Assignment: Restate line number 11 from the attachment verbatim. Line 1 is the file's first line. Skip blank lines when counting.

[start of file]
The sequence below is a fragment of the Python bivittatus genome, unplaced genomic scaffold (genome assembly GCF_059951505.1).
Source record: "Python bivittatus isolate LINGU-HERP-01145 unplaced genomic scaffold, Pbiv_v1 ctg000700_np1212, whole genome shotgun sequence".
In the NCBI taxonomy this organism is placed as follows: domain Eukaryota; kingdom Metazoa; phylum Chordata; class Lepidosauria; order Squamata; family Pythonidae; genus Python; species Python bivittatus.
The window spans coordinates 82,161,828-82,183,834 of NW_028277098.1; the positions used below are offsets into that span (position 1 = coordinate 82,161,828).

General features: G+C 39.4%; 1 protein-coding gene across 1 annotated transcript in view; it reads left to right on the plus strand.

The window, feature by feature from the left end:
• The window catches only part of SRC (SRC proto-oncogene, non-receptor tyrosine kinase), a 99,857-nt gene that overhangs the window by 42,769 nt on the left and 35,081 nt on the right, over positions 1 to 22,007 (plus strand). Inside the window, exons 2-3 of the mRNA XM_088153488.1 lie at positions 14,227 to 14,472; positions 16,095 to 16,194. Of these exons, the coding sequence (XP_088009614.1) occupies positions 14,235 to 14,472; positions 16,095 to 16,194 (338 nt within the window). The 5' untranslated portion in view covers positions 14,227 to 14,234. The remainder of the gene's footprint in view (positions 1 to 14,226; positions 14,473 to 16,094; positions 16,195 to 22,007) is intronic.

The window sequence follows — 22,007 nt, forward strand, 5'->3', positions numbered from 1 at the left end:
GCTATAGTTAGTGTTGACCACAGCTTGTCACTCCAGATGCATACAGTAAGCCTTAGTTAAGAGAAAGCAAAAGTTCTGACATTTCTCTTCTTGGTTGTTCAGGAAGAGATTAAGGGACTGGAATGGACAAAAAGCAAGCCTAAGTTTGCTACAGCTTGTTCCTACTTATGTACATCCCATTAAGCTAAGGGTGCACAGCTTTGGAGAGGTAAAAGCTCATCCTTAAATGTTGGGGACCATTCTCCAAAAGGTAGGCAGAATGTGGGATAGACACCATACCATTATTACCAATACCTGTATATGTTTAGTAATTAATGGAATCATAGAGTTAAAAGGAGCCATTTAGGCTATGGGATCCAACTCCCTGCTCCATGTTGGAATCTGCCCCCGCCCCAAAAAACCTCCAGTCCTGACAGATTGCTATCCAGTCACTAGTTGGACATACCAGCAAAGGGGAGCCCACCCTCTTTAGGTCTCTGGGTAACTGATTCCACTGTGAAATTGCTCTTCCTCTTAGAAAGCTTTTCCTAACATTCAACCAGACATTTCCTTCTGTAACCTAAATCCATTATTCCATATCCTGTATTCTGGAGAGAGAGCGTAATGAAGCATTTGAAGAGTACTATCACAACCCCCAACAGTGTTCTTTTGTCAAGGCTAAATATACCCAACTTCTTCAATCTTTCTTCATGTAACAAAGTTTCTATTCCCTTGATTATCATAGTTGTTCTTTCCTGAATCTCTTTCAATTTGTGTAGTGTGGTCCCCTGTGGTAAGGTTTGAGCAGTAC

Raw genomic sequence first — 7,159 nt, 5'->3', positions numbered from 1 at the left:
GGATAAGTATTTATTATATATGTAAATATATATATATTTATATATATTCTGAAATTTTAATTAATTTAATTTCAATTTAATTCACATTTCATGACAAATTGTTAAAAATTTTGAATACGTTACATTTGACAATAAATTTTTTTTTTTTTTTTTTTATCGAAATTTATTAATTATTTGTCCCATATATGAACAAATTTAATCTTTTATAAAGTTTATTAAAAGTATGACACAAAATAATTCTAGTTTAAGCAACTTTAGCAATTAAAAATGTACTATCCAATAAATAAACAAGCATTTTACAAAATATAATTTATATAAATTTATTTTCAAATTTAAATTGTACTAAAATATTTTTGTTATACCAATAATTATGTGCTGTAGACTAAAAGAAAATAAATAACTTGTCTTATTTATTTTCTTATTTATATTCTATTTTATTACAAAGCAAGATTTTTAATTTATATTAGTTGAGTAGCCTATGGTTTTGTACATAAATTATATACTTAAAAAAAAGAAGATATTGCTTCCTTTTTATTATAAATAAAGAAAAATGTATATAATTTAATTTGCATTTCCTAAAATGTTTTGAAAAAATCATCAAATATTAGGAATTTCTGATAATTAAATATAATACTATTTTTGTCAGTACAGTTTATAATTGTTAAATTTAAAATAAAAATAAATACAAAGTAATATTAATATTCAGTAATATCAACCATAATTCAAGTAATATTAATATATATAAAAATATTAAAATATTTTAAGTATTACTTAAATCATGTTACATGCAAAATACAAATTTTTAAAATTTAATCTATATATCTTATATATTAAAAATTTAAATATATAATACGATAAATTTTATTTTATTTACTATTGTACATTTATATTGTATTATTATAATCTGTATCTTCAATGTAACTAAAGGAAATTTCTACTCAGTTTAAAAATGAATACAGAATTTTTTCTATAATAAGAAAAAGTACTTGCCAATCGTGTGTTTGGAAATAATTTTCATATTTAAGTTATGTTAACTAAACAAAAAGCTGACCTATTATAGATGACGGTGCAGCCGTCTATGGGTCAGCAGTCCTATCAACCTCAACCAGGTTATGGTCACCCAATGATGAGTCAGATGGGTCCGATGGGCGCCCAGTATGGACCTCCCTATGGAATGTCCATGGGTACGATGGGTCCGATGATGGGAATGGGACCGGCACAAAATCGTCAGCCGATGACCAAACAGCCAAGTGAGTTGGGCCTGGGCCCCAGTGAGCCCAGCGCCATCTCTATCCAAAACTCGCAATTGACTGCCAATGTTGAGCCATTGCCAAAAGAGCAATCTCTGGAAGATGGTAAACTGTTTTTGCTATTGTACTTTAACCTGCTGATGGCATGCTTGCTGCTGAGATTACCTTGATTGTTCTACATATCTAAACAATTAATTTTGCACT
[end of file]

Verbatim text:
GGATAAGTATTTATTATATATGTAAATATATATATATTTATATATATTCTGAAATTTTAATTAATTTAATTTCAATTTAATTCACATTTCATGACAAATTGTTAAAAATTTTGAATACGTTACATTTGACAATAAATTTTTTTTTTTTTTTTTTTATCGAAATTTATTAATTATTTGTCCCATATATGAACAAATTTAATCTTTTATAAAGTTTATTAAAAGTATGACACAAAATAATTCTAGTTTAAGCAACTTTAGCAATTAAAAATGTACTATCCAATAAATAAACAAGCATTTTACAAAATATAATTTATATAAATTTATTTTCAAATTTAAATTGTACTAAAATATTTTTGTTATACCAATAATTATGTGCTGTAGACTAAAAGAAAATAAATAACTTGTCTTATTTATTTTCTTATTTATATTCTATTTTATTACAAAGCAAGATTTTTAATTTATATTAGTTGAGTAGCCTATGGTTTTGTACATAAATTATATACTTAAAAAAAAGAAGATATTGCTTCCTTTTTATTATAAATAAAGAAAAATGTATATAATTTAATTTGCATTTCCTAAAATGTTTTGAAAAAATCATCAAATATTAGGAATTTCTGATAATTAAATATAATACTATTTTTGTCAGTACAGTTTATAATTGTTAAATTTAAAATAAAAATAAATACAAAGTAATATTAATATTCAGTAATATCAACCATAATTCAAGTAATATTAATATATATAAAAATATTAAAATATTTTAAGTATTACTTAAATCATGTTACATGCAAAATACAAATTTTTAAAATTTAATCTATATATCTTATATATTAAAAATTTAAATATATAATACGATAAATTTTATTTTATTTACTATTGTACATTTATATTGTATTATTATAATCTGTATCTTCAATGTAACTAAAGGAAATTTCTACTCAGTTTAAAAATGAATACAGAATTTTTTCTATAATAAGAAAAAGTACTTGCCAATCGTGTGTTTGGAAATAATTTTCATATTTAAGTTATGTTAACTAAACAAAAAGCTGACCTATTATAGATGACGGTGCAGCCGTCTATGGGTCAGCAGTCCTATCAACCTCAACCAGGTTATGGTCACCCAATGATGAGTCAGATGGGTCCGATGGGCGCCCAGTATGGACCTCCCTATGGAATGTCCATGGGTACGATGGGTCCGATGATGGGAATGGGACCGGCACAAAATCGTCAGCCGATGACCAAACAGCCAAGTGAGTTGGGCCTGGGCCCCAGTGAGCCCAGCGCCATCTCTATCCAAAACTCGCAATTGACTGCCAATGTTGAGCCATTGCCAAAAGAGCAATCTCTGGAAGATGGTAAACTGTTTTTGCTATTGTACTTTAACCTGCTGATGGCATGCTTGCTGCTGAGATTACCTTGATTGTTCTACATATCTAAACAATTAATTTTGCACT